Regardless of which style you choose, you need to make sure that you’re using proper stones and materials (something that shouldn’t splinter when the fire heats up, explains Van Zandt). Make it proportional to the size of your yard, and be sure you have room for seating and circulation.
Wood or Gas?
While there are alternate fuel types like gel fuels, wood or gas seem to be the most common choices. Those who favor a true outdoor smell usually prefer burning real logs, says Van Zandt, who recommends a screen in that case. It also requires a steady supply of firewood.Some fire pits use gas or propane for an instant fire — maybe even powered with a remote switch — though it’s not as hot as a wood fire and you don’t get the same crackle and smoke, explains Van Zandt. Some dual-fuel fire bowls and tables let you do both; and you can design a built-in fire pit to do the same if you have the inclination and budget.
What to Set It On?
It’s best to set a portable fire pit atop a natural surface such as concrete, stone, gravel, brick or slate or on a fire-resistant composite, says HGTV. Putting it on a wood deck can be dangerous if embers fly. A permanent fire pit is typically built on a base of gravel somewhere in the backyard.
Where is the Right Location for Your Fire Pit?
Many communities require a minimum of a 10-foot distance from your house and neighbors’ yards, according to the Seattle Fire Department. Some don’t require a permit if the fire pit fits within set size requirements; others require a site inspection from local fire officials to help make sure your proposed location is safe (away from fences, structures, overhanging branches, etc). And, some communities have outright bans on open fires like in Denver. Check with local officials before you purchase or start planning a fire pit.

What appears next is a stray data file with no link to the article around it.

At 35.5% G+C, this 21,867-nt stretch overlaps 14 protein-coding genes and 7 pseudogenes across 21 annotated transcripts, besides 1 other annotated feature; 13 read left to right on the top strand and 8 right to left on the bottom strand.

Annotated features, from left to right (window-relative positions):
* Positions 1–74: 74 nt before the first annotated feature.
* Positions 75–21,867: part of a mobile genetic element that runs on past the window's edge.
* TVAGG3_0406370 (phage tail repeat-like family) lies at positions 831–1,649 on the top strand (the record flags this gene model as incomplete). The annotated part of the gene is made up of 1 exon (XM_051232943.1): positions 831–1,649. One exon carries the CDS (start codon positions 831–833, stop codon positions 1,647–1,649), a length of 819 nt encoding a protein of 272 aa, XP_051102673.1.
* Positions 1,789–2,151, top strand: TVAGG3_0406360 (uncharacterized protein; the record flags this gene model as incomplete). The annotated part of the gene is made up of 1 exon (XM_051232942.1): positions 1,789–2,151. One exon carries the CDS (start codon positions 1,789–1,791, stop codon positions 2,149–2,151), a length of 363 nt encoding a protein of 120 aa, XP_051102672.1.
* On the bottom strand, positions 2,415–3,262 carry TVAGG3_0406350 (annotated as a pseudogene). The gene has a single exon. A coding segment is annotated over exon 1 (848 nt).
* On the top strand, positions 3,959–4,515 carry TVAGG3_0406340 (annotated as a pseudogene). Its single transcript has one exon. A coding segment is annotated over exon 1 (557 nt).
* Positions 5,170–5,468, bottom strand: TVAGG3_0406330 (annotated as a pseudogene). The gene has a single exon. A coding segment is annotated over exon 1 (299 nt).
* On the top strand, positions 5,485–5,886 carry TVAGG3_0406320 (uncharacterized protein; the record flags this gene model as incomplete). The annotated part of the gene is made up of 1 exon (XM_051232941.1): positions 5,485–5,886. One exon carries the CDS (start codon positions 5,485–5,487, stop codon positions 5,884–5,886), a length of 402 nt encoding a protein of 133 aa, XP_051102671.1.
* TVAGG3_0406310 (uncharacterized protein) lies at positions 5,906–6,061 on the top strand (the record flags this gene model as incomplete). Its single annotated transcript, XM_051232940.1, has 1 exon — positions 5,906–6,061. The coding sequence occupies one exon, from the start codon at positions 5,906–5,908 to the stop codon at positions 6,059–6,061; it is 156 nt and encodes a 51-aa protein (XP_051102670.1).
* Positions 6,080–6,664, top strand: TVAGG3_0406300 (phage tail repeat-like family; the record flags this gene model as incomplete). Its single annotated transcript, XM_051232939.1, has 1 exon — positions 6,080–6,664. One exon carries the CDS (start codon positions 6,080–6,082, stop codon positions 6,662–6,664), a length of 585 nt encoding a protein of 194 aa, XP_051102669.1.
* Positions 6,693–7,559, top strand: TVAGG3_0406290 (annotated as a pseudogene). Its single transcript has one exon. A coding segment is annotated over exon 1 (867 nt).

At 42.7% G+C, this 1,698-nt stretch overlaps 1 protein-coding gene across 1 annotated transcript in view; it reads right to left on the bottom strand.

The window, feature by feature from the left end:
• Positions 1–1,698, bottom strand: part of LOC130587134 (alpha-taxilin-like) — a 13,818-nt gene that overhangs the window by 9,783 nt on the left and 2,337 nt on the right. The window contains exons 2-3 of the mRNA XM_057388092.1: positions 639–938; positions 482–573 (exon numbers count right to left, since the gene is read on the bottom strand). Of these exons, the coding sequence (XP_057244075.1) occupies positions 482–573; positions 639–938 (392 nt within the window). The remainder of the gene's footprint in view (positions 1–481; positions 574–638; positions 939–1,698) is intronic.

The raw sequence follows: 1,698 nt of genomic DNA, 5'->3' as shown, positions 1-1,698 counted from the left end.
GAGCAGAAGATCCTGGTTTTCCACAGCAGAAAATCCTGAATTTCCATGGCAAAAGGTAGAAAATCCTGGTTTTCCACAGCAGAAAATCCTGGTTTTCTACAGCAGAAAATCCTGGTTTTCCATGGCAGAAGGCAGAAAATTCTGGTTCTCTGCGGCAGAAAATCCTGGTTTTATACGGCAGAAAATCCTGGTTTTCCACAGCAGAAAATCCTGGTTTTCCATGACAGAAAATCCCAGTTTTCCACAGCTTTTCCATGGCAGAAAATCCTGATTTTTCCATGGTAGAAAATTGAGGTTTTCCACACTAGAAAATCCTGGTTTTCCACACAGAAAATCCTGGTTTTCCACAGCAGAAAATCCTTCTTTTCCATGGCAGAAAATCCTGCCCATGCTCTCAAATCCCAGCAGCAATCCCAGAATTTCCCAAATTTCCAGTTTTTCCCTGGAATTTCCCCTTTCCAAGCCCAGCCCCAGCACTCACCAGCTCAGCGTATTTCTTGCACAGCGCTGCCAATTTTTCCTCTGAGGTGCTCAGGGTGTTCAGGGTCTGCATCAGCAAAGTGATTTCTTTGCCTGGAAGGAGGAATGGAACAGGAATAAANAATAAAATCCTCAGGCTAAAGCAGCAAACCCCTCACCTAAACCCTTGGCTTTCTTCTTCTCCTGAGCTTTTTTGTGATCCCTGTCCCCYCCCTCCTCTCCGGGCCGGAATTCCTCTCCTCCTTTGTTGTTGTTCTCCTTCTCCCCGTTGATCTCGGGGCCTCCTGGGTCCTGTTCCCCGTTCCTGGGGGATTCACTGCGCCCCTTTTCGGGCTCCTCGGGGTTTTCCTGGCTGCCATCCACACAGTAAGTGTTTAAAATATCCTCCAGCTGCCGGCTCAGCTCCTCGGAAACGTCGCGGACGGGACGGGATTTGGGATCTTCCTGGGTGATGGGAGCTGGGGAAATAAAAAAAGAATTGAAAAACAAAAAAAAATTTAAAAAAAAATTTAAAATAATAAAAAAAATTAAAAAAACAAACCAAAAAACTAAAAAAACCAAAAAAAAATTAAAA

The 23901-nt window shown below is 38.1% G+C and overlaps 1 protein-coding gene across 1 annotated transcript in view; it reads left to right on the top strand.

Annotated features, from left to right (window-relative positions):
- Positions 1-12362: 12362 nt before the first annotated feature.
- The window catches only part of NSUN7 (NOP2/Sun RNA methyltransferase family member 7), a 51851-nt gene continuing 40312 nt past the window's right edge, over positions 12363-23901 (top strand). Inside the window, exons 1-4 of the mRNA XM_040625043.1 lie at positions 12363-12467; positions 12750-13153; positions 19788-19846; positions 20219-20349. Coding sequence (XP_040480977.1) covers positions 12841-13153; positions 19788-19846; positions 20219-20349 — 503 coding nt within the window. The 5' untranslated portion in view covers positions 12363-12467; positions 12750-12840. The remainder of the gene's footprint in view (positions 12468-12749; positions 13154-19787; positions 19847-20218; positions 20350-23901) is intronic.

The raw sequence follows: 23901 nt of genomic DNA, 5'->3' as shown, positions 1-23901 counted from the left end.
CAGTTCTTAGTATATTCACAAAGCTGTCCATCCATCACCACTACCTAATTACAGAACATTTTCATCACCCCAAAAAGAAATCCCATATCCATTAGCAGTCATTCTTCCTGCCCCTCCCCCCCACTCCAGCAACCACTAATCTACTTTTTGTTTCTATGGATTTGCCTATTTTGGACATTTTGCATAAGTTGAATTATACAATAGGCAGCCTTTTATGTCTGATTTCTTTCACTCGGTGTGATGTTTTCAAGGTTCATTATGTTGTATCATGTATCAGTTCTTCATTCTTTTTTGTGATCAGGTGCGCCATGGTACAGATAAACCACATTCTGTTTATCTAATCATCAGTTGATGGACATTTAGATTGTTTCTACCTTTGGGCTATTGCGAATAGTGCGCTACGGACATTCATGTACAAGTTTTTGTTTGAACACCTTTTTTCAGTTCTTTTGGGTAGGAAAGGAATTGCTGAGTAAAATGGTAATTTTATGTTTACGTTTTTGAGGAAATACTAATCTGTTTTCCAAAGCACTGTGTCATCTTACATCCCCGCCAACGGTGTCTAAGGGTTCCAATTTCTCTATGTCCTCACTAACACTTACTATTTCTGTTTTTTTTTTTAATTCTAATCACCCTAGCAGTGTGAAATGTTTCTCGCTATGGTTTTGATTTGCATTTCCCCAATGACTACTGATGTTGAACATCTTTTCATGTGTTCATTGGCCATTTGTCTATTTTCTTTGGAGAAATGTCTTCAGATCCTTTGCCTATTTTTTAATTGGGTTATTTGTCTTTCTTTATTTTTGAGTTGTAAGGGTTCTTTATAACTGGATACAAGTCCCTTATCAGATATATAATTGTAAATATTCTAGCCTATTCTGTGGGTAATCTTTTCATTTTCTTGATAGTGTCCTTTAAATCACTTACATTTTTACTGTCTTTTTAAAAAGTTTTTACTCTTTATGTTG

How to Create the Right Ambiance?
To enhance your enjoyment, consider installing outdoor lighting near the pit. Make it subtle to avoid destroying the camp-fire mood, advises Van Zandt. Energy-efficient LEDs can be plugged into a nearby outlet without making it necessary for you to hire an electrician, she says. You may also want to consider seating: Maybe metal chairs in a classic Adirondack style, or a low stone wall that’s at least 18 inches high, 12 inches wide, and 2 feet from the pit for safety, says Van Zandt.
What Safety Tips Should I Keep in Mind?
A fire of any kind — no matter the size — demands serious attention to safety. The National Fire Protection Association and ReadyWV offer the following fire pit safety advice:
- Check wind direction before you light a fire.
- Don’t use flammable fluids (gasoline, lighter fluid, etc.) to light or relight fires.
- Don’t wear flammable clothing (like nylon) or any loose-fitting clothing.
- Avoid using soft woods like pine or cedar, because they can “pop” and throw sparks.
- Make sure to keep children and pets at least 3 feet away from the fire.
It’s also important that you know how to safely dispose of the ashes when you’re done with the fire for the night. In some parts of the country — areas prone to wildfires, for instance — disclosing your fire pit may be a requirement of your homeowners insurance policy. It may also be a good idea to check in with an insurance agent to understand any potential impact a fire pit may have on your coverage.